enjoy...
    R.I.P 26ers....

  38. #38
    gmt
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    That's my old one:
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  39. #39
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    This is my first full suspension bike, I found a good deal on the frame and started building from there. Bad news is, I just sold this to a friend but I replaced it with the 05 Jekyll.




  40. #40
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    Updated Super V

    Rides sweet. Most folks wouldn't believe how good. 26.8 lbs.
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  41. #41
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    I have had my Super V 900 FR for 3 years now, It never really saw any trails but its got to go now to a good home....I replaced it with my Fuel 90 and I still have my old school 97 F500
    Trek Fuel 90 - FOR SALE PM ME
    Cannondale Scalpel 1000 Push'ed
    Cannondale Caffeine 29er - weight weenie !

  42. #42
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    Another 1

    He he. Stiff, light, and fast.
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  43. #43
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    My baby...unfortunatly it is getting replaced this summer. I am in the process of building up another bike. I just need to decide what frame i want...and this baby will be out to pasture. Maybe take it on a ride now and again.
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    Last edited by Penn State; 06-13-2005 at 01:28 PM.

  44. #44
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    My first full suspension bike, a 1997 Super V 1000. It was a sweet ride back then, 60mm in the front and 100 in the back. The riding position is little long and low compared to my preference now.
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  45. #45
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    New question here. Super V 4000 parts

    I am looking for cheap parts for a '97 Super V 4000. I got the frame and fatty d fork for nothing but it is completely stripped (not even a headset). Can anyone help? I am new at the building part so any help would be great. I am a casual rider hoping to build this into a all purpose bike. I have limited funds (I'm a youth pastor) so I can't afford alot of the good stuff.
    Thanks for all your help and any parts you may have that I can buy.

  46. #46
    koe
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    I figured I would post my upgrades in here seeing how there is still some interest in this thread. You can see what it looked like when I got it a few posts up...

    SRAM X7 Trigger Shifters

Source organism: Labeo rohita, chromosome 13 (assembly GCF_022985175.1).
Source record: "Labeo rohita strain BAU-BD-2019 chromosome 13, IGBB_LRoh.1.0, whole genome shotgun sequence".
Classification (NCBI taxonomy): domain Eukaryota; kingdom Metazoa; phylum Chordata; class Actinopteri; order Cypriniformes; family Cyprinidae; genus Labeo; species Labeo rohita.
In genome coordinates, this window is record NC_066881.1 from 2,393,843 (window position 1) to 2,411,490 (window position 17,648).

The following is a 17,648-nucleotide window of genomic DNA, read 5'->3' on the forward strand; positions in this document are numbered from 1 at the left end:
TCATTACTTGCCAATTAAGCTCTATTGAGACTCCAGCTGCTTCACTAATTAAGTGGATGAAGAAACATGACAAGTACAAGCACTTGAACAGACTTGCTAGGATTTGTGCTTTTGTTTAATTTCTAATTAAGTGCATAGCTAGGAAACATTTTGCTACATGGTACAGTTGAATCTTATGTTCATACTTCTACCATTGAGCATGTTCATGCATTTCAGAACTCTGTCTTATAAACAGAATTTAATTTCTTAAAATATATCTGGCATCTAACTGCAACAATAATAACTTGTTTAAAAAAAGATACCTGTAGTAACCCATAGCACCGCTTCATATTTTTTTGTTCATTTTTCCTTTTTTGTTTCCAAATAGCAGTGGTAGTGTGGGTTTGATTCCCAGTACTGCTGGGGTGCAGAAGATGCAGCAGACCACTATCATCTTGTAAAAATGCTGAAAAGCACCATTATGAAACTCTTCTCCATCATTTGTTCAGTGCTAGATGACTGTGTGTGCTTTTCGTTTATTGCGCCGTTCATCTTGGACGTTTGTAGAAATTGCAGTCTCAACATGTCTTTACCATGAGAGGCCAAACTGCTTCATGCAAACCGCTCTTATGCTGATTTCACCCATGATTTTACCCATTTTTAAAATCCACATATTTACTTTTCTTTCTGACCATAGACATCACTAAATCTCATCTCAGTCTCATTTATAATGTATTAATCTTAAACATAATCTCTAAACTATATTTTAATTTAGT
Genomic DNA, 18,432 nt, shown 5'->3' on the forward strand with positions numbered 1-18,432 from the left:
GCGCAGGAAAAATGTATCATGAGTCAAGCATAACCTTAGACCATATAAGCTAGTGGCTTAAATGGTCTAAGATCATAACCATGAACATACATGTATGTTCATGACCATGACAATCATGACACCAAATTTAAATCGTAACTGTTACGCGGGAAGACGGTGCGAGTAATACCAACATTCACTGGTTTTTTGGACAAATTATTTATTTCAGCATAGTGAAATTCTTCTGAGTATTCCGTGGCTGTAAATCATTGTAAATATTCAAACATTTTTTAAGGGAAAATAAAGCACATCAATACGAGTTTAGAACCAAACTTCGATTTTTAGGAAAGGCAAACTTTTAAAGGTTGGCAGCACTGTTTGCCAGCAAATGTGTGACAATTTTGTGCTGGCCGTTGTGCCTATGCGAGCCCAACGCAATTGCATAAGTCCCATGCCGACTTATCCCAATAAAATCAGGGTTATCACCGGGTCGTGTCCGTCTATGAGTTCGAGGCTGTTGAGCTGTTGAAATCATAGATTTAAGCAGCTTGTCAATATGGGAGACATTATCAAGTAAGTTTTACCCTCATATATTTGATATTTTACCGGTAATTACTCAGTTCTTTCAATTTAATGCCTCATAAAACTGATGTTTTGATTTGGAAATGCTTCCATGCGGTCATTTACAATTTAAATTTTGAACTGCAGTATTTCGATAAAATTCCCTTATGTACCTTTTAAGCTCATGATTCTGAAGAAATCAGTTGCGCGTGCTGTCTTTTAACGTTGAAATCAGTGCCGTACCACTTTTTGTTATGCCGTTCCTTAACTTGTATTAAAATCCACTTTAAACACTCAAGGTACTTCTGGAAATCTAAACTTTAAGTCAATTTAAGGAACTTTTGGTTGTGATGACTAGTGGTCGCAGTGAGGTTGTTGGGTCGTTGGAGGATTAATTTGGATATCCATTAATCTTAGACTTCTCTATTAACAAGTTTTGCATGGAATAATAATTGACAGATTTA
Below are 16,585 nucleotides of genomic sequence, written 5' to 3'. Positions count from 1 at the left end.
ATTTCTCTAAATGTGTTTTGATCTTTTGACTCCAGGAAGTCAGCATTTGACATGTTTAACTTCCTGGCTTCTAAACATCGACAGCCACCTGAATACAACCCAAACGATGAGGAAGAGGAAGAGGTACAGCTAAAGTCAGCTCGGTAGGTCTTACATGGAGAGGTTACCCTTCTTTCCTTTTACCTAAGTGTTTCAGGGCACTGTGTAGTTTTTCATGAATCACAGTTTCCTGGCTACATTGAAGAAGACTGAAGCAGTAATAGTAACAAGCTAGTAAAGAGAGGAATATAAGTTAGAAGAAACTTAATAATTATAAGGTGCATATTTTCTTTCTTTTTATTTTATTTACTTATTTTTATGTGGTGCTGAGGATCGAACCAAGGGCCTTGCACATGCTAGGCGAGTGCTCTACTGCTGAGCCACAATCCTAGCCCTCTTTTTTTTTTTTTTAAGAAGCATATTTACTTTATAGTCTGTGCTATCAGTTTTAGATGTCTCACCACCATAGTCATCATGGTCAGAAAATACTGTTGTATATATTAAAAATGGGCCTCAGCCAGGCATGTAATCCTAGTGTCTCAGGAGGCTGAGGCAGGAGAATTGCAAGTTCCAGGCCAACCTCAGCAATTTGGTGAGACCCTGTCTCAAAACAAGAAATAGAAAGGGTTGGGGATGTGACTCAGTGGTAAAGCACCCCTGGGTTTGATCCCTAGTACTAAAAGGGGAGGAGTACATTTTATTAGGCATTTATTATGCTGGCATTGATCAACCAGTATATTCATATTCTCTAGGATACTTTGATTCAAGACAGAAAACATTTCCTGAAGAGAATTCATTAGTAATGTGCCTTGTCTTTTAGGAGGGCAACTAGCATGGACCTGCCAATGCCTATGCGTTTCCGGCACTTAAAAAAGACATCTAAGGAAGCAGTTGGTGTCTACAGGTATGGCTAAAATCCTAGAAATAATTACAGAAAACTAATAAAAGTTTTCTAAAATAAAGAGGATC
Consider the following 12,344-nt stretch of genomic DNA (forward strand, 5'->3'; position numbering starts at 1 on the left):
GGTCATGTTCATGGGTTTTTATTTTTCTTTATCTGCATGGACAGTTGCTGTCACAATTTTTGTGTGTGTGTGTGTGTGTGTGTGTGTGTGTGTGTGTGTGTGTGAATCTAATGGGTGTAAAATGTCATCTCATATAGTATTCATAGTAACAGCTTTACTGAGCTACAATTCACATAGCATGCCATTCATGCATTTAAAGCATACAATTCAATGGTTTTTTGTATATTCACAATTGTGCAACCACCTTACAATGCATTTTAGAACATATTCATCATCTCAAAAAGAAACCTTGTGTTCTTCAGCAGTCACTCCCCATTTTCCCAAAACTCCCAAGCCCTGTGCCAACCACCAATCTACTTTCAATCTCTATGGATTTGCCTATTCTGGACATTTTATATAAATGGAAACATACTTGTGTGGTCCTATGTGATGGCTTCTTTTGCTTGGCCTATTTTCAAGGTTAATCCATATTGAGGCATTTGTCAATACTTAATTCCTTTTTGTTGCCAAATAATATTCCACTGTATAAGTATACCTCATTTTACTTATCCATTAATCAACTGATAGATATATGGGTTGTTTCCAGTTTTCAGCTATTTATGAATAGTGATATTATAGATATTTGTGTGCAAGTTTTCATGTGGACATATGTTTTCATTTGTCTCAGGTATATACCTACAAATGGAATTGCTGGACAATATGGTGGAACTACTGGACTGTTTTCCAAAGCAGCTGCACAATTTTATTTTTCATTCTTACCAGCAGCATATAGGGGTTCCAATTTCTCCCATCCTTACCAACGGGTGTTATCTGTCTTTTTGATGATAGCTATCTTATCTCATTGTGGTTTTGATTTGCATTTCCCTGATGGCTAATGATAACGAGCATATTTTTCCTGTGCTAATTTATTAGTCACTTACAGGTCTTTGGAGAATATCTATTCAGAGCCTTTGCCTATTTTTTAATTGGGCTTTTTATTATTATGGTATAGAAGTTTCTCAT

SRAM X5 Front Derailleur
    SRAM X7 Rear Derailleur
    RaceFace Prodigy XC Crankset
    RaceFace Evolve XC Bottom Bracket
    SRAM PowerGlide II Rear Cassette
    Cannondale Cups and Cones.
    Mavic X 139 Wheelset
    Shimano SPD Pedal Set
    Shimano chain

    Total was $480. Pretty steep but components are not cheap in Korea. I was going to ebay it all but shipping would have brough the price pretty close to what I paid, plus waiting, plus finding sellers who ship internationally and all that jazz.

    I did not intend of moving so much but the old wheelset and bottom bracket had to be changed out for the new parts.

    Here are some pics fo the new setup...





    It is monsoon season here so I took it out for about an hour at a local construction site and ran it. All in all worth every cent.

    Tonight I am going to rip the headshok apart and service that. I figure it has not been done..in oh, ever.

    FYI I found this for those with headshoks ...
    Headshock Info

  47. #47
    koe
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    Wimped out of the HeadShok but I did replace the rear shock. Risse Racing has three dampers that fit. Being that I ride 90% city I went with the introductory damper a "Genesis" it was $200 plus shipping.



    I figure I will hold on to the original shock and see about getting it fixed once I get back to the states. Cannondale and Marzzochi failed to reply to my inquiry about it. Poo!

  48. #48
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    Koe: your efforts have realy paid off that Super V is looking great. From what I've read they are one nice machine. Your bike is certainly one of if not the best example of reconditioned Super V I've ever seen. Congratulations- and enjoy the bike.

  49. #49
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    I've had those two Super Vee's and the Freerider Bike was very very good at its time. I rode it from '97 - 2000 and it was real fun. The DH Super V was bought in '98 and I rode it 'till 2000 but it was a little bit too big for me: But you could run a truck into it and it would not crack.... They are Cannondales ! Now I ride the gemini DH frame and that goes like Hell !!!!
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  50. #50
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    Revamped Supervee 600

    Well it's taken over 6 months and hours scouring through e-bay but I've finally finished the rebuild of my SV600. The bars are now FSA K-Force carbon jobbies, super stiff. I took it out last weekend and it feels fantastic - light, nimble, still feels very taught. The rear shock and Headshock have been serviced, the fork customized to my burly frame! I'm over the moon with it.